MMA leases cancelled at Seafield, No.40 villages

The MMA-ADA says that 45 state land leases at Seafield and No.40 villages on the West Coast Berbice have been cancelled.

In a notice in the March 18th Stabroek News, the Mahaica, Mahaicony, Abary-Agricultural Development Authority said that President David Granger had cancelled the state land leases. These cancellations usually occur over payments arrears.

In Seafield, 24 leases were cancelled for acreages ranging from 5.781 to 21.216. Among the leases cancelled are the 21.216 in the names of Claude Rexton Cummings and Vilma Mary Cummings, 16.649 acres in the name of Michael Pierre, 15.73 acres in the names of Carol Innis and Lataya D’Andra Auyesa Innis and 13.844 acres in the names of Shawn Rockliffe Monah, Fariel Eldica Johnson and Fayeaun Shennella Johnson.

In No.40 Village, the cancelled leases ranged in size from 7.1 acres to  18.773 acres. Among the leases cancelled were 18.773 acres in the names of Anthony Pellew, Juliet Pellew, Hakim Pellew and Khadim Pellew;  16.975 acres in the names of Desmond Ross and Volda Ross; 15.217 acres in the names of Joylyn Nicholson, Gratien Aden Oswald Nicholson, Vaughn Aaron and Herman Yulotto Nicholson and 13.254 acres in the names of Roxanne Whyte, Grivon Grant, Gryia Grant and Gryan Grant.

The notice made the point that the President had cancelled the leases as the MMA-ADA recently had a decision in a similar case go against it where it had purported to cancel leases.

Last month, a rice farmer won judgement when former acting Chief Justice Ian Chang ruled that he be restored his land since MMA-ADA had no authority to cancel his lease.

“In the instant case, it was not open to the MMA-ADA to determine the legal validity or invalidity of the grant of the lease and then to purport to cancel it on the basis of its own legal finding,” Justice Chang had declared.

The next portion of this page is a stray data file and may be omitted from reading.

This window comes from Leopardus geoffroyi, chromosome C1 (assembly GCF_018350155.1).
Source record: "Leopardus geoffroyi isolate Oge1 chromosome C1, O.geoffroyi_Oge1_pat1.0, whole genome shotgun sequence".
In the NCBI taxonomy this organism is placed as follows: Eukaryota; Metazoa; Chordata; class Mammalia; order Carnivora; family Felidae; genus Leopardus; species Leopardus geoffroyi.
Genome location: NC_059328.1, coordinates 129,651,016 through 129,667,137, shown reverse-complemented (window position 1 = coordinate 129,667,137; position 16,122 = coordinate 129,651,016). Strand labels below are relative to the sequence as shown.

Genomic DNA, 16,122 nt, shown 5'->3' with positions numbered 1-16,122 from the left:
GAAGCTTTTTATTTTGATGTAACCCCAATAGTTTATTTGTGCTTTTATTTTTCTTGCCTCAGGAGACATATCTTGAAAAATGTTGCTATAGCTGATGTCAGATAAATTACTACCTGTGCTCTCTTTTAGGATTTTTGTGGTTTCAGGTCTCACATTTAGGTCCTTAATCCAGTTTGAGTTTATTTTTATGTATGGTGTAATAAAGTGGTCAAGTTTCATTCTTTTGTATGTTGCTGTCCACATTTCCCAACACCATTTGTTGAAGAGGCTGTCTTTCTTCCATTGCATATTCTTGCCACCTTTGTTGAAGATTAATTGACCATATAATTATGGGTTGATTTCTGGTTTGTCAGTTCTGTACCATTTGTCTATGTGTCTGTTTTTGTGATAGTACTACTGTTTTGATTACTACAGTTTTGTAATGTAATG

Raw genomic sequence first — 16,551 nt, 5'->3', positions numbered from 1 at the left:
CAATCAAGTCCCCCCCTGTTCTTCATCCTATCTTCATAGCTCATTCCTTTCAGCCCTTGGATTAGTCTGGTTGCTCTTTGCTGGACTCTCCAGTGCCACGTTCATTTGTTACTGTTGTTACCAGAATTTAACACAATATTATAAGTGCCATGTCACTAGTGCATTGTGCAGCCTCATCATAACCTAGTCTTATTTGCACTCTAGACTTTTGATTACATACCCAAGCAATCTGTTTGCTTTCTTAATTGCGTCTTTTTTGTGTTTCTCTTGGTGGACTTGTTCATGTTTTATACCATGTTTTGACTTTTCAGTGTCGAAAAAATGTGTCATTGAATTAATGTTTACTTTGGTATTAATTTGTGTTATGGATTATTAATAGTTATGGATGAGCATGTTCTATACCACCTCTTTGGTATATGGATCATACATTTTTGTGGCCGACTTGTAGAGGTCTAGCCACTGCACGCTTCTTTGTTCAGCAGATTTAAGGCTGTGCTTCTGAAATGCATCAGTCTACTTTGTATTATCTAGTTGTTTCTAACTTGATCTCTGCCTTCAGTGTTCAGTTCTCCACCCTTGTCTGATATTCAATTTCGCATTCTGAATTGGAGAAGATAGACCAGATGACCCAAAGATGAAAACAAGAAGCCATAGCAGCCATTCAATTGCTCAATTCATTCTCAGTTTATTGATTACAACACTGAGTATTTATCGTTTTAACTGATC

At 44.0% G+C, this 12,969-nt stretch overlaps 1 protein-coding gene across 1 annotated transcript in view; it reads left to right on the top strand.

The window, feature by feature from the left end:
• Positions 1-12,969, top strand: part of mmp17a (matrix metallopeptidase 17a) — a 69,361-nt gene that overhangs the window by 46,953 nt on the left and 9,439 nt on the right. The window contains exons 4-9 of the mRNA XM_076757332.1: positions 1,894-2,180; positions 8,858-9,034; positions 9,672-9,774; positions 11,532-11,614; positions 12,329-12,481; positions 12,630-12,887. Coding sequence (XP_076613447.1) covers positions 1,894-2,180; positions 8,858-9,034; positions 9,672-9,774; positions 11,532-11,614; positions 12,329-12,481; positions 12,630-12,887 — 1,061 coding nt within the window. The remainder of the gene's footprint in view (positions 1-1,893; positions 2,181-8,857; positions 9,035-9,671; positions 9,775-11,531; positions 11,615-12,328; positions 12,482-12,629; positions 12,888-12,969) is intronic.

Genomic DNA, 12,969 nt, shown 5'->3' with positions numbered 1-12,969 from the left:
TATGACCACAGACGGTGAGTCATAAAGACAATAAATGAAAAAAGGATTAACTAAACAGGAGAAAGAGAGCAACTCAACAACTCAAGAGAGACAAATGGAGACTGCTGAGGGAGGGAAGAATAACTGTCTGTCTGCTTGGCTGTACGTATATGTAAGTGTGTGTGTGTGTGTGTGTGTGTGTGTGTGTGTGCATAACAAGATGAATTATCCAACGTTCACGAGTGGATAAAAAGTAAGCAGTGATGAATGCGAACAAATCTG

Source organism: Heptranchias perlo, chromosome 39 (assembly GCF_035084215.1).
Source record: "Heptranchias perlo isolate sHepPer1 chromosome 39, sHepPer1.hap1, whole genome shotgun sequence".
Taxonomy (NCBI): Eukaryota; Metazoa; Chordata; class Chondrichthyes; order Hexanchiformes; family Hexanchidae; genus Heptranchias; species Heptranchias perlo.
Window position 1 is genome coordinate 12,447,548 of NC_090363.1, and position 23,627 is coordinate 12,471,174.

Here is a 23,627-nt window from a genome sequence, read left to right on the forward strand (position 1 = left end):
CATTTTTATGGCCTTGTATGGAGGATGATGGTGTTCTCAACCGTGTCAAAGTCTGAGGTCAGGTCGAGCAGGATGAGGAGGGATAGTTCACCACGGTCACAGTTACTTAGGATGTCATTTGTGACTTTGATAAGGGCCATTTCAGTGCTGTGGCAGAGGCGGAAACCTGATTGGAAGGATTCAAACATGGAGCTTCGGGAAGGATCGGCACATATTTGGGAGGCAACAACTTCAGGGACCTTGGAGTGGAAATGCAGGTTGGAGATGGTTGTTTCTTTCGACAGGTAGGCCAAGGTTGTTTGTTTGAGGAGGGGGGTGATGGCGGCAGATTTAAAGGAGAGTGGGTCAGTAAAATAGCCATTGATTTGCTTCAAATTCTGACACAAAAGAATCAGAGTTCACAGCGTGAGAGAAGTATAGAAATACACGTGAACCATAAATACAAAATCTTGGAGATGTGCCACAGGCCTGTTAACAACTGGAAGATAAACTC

In the affidavit supporting his motion, farmer Phillip Johnson said that on July 15, 2014, upon an invitation made by agents of the MMA-ADA, he applied for a lease of state land situated at Seafield Village, West Coast Berbice.

After paying the requisite application and other fees, Johnson said in his affidavit, in November of the said year, he was issued the lease for agricultural purposes under Section 3 (b) of the State Lands Act, Chapter 62:01 and in accordance with the MMA-ADA Act No. 27 of 1977.

He said he expended high sums in preparing and maintaining the land for rice cultivation and was up-to-date with rent payments and other charges to 2015.

The farmer said that he then saw a notice from the MMA-ADA in the September 26, 2015 edition of the Kaieteur News regarding the cancellation of state land leases in Seafield, West Coast Berbice.

In his judgment, Justice Chang adverting to the State Lands Act, said “…only the President, and not the Commissioner or the MMA-ADA, is authorized to issue a lease of State lands.”

He said that if the MMA-ADA was aggrieved by the Presidential grant, the MMA-ADA or any aggrieved person could have taken proceedings in court, not against the President but against the Attorney-General, challenging the legality of the grant made by him. Such a challenge was never made in court – let alone upheld by the court, and therefore it was not open to the MMA-ADA or any other person to make a determination that the Presidential grant of the lease was invalid and then proceed to cancel that grant. The grant did not `bear the mark of invalidity on its forehead.’”

He went on to add that since the purported cancellation of the lease was detrimental to the applicant’s financial and pecuniary interests, even if the MMA-ADA had the legal authority to cancel the lease, the applicant ought to have been afforded an opportunity of being heard before any decision was made by MMA-ADA to do so.


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